Giants' Pence displays his passion for the game
Outfielder reflects on World Series experience and win, offers thoughts on success
Hunter Pence has the "X factor" -- that quality in big league players, or any guy trying to make it to the top.
But rarely is that "thing" on full display in any one baseball player.
Pence is the exception. If you're searching for that "it," Pence is a gold mine. At 6-foot-4 and 220 pounds, the man is practically made of the stuff.
But let's be clear: Don't call that "it" intensity or hustle, drive or fire. That's not what Pence wants.
"I wouldn't want to call it intensity or fire, but more passion," Pence said. "I love the game. I love to play. I'm grateful. I'm the one who is blessed to be able to play here every day, and it's truly an honor. The contest, playing against the best in the world in a Major League season, there's just so many things about it. I just try to enjoy it as much as I can."
Passion, eh, Hunter? That'll work.
It's a word that sums up Pence perfectly. Just ask the people of Houston, who got behind the man who kept their team afloat with that passion. Talk to the Phillies' faithful, for whom the 2012 Trade Deadline shipping of Pence to the West Coast proved to be an arrow to the heart of the City of Brotherly Love.
But you might get the most powerful testimonials from Giants fans. Pence was the driving force behind the Giants' National League Division Series rally from a 2-0 series deficit, but not in the way you'd expect. Sure, Pence's bat was loud, but his mouth was louder. Before games, Pence was often in the center of a huddle more common on the gridiron than a dugout.
Those speeches earned him the nickname "Reverend Pence," and more importantly, a World Series ring.
"There's a freeing aspect to [saying], 'I don't care about anything but making a decision to give my all for you guys, because I love playing with you guys,' instead of 'I'm going to be the guy where I'm going to step up and put all this pressure on myself,'" Pence said. "[Instead, I said] 'I'm going to give it my all because I love playing with you guys and I love the game.'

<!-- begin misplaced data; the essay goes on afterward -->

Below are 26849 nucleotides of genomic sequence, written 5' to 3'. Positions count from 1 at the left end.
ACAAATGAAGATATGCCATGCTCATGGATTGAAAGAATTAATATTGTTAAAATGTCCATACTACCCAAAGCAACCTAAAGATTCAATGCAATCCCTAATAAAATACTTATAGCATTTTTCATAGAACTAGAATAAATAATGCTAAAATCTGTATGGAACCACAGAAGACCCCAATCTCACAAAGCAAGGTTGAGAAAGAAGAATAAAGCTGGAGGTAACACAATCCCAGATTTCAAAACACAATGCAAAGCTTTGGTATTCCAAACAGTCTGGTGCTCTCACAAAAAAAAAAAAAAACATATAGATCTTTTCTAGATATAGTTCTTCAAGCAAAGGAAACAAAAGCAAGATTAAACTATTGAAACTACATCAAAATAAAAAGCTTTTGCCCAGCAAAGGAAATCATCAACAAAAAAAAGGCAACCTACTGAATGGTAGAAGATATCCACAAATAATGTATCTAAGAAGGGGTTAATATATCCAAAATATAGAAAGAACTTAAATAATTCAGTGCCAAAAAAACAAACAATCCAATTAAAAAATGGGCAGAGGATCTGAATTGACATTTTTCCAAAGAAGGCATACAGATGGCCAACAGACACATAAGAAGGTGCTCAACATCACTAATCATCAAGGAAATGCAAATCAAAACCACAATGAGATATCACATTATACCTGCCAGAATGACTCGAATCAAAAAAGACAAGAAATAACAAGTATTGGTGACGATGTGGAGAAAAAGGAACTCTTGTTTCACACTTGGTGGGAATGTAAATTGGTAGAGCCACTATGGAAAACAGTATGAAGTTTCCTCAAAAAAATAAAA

"We kept it simple; the bullpen was outstanding, the pitching was great; timely hitting. That's what I think was the most important thing. It wasn't the speeches, it was the action," Pence said humbly.
Playing in -- and winning -- the World Series was an experience Pence will treasure forever.
"The totality of it, the embodiment of the camaraderie with your teammates, the [fact that] the city is following you, the fans support you, the interaction …" Pence said. "It's pretty special to be part of something [like a World Series team]. We talk about it from time to time. Being a player and playing long and hard with all of the hard work that goes in, to be rewarded with an opportunity in the playoffs and have success in the playoffs, there's nothing like it. Your whole world -- even when you just go to the cities where you played in the playoffs, it'll never feel the same. You just remember those moments."
But the native Texan is just as quick to tell you he doesn't take it all for granted.
"I don't want to say that the only way to success is winning the World Series," Pence explained. "The ultimate bonding experience is in every little thing: to be grateful for even the smaller things -- just a daily win here or there or even recovering from a loss, facing a loss.
"There's definitely treasures embedded in all sorts of things in life. It doesn't have to be a World Series championship. That's your wildest dream. I used to think that was the only way to be successful. I disagree with that now. I think that giving your all is being successful."
Hunter Pence, ladies and gentlemen. A sage, a reverend, a baseball player.
A passionate human being.
Meggie Zahneis, winner of the 2011 Breaking Barriers essay contest, earned the job of youth correspondent for MLB.com in the fall of '11. This story was not subject to the approval of Major League Baseball or its clubs.